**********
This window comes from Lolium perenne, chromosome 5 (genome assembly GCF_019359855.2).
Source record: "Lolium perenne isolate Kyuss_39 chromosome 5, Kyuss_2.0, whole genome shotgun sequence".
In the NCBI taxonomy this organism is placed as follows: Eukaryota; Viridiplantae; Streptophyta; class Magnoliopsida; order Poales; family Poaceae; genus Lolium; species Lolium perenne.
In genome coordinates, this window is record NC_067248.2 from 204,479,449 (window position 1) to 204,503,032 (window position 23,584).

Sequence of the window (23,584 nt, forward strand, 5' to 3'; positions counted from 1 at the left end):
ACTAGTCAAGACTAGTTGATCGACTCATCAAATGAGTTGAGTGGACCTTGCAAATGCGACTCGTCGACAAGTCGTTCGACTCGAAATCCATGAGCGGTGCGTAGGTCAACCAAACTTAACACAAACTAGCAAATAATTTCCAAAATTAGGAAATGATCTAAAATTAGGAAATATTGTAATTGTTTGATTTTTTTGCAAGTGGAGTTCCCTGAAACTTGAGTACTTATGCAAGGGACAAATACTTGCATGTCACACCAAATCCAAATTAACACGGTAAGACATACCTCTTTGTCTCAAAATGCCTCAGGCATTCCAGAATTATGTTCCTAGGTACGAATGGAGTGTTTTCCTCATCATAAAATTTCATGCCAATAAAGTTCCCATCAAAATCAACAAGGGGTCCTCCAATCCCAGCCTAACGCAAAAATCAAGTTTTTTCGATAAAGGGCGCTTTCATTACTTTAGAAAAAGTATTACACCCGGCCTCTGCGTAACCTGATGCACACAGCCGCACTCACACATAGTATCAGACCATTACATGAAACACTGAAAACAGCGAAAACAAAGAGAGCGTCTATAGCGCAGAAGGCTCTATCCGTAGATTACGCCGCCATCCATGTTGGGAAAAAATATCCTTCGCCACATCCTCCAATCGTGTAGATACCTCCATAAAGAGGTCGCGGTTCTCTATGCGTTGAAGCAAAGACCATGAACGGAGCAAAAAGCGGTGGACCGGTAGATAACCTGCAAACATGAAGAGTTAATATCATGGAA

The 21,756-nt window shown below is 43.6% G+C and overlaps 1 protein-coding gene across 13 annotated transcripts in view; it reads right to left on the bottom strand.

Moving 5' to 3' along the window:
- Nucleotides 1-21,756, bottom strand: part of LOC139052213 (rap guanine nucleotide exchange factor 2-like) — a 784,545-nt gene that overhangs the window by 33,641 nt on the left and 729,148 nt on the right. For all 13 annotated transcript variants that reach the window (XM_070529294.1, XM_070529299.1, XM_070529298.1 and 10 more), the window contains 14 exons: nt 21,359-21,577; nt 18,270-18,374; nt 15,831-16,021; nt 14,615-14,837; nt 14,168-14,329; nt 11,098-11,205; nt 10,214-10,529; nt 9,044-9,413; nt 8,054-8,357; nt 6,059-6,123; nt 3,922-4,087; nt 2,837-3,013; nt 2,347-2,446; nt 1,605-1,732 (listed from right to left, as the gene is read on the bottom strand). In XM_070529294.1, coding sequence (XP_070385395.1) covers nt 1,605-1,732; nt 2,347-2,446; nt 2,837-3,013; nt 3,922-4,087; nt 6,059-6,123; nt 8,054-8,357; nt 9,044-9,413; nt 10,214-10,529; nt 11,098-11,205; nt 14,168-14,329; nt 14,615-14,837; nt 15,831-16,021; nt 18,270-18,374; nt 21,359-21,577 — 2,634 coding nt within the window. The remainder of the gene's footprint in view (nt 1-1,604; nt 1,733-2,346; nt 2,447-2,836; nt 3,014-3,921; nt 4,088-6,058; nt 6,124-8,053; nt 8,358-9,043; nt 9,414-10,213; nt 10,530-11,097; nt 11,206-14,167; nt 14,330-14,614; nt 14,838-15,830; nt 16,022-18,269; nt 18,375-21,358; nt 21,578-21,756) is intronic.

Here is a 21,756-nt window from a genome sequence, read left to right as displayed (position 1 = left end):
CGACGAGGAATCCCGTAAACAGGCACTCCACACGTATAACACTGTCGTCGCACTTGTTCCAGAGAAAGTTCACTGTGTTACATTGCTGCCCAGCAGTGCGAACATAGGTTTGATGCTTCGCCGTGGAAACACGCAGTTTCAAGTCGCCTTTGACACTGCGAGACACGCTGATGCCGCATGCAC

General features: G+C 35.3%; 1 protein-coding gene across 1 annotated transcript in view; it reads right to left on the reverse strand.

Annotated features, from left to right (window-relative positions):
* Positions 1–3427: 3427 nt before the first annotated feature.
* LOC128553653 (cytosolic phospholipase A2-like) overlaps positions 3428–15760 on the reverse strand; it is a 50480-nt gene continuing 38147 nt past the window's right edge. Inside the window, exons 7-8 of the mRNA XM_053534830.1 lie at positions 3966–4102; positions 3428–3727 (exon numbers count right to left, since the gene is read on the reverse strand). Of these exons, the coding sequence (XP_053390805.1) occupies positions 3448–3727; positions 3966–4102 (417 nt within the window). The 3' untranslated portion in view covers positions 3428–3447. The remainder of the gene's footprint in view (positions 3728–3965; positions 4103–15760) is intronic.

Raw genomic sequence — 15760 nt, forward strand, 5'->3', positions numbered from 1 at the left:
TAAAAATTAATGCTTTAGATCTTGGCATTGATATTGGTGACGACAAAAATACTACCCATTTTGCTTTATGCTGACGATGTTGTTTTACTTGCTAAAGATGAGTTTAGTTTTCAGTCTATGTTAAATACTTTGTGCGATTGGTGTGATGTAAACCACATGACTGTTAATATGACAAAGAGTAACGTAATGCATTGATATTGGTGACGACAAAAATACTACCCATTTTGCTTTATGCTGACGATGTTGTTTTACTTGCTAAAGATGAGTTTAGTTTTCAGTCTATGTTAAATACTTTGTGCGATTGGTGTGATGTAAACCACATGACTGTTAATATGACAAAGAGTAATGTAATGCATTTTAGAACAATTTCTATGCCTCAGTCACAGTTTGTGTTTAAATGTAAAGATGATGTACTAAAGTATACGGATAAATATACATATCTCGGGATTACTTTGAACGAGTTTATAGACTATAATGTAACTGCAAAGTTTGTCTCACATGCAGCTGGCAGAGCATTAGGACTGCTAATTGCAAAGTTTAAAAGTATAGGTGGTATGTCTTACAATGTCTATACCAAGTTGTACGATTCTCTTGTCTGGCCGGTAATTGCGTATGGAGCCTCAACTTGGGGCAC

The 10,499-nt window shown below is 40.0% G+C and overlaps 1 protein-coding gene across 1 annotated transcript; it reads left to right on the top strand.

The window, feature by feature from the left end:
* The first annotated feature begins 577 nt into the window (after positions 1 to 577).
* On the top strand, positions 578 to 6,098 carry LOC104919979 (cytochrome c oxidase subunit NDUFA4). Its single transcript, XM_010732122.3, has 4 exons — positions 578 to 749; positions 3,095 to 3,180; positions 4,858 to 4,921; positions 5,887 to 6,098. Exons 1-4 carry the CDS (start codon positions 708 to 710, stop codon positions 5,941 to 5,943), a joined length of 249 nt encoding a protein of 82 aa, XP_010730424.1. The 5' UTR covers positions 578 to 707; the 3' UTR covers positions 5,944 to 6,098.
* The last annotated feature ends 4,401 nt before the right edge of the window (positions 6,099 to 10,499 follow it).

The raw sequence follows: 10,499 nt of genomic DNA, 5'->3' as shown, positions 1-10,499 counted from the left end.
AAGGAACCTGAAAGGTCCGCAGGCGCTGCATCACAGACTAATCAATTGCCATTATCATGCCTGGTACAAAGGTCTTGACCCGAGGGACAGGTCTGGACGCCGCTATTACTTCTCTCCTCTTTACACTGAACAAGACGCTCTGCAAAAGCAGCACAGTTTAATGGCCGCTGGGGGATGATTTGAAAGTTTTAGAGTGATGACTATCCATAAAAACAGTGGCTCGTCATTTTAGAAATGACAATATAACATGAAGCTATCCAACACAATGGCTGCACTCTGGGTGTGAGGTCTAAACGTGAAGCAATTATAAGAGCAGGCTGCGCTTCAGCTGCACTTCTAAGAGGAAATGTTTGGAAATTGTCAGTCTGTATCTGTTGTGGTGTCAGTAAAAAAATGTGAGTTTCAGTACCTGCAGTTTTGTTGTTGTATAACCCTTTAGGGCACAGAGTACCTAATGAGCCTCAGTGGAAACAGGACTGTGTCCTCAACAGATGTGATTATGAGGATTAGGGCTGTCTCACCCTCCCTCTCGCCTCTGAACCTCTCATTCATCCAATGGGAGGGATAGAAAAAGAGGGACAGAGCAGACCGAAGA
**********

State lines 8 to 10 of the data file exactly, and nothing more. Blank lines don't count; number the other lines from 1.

Moving 5' to 3' along the window:
- Nucleotides 1-21,756, bottom strand: part of LOC139052213 (rap guanine nucleotide exchange factor 2-like) — a 784,545-nt gene that overhangs the window by 33,641 nt on the left and 729,148 nt on the right. For all 13 annotated transcript variants that reach the window (XM_070529294.1, XM_070529299.1, XM_070529298.1 and 10 more), the window contains 14 exons: nt 21,359-21,577; nt 18,270-18,374; nt 15,831-16,021; nt 14,615-14,837; nt 14,168-14,329; nt 11,098-11,205; nt 10,214-10,529; nt 9,044-9,413; nt 8,054-8,357; nt 6,059-6,123; nt 3,922-4,087; nt 2,837-3,013; nt 2,347-2,446; nt 1,605-1,732 (listed from right to left, as the gene is read on the bottom strand). In XM_070529294.1, coding sequence (XP_070385395.1) covers nt 1,605-1,732; nt 2,347-2,446; nt 2,837-3,013; nt 3,922-4,087; nt 6,059-6,123; nt 8,054-8,357; nt 9,044-9,413; nt 10,214-10,529; nt 11,098-11,205; nt 14,168-14,329; nt 14,615-14,837; nt 15,831-16,021; nt 18,270-18,374; nt 21,359-21,577 — 2,634 coding nt within the window. The remainder of the gene's footprint in view (nt 1-1,604; nt 1,733-2,346; nt 2,447-2,836; nt 3,014-3,921; nt 4,088-6,058; nt 6,124-8,053; nt 8,358-9,043; nt 9,414-10,213; nt 10,530-11,097; nt 11,206-14,167; nt 14,330-14,614; nt 14,838-15,830; nt 16,022-18,269; nt 18,375-21,358; nt 21,578-21,756) is intronic.

Here is a 21,756-nt window from a genome sequence, read left to right as displayed (position 1 = left end):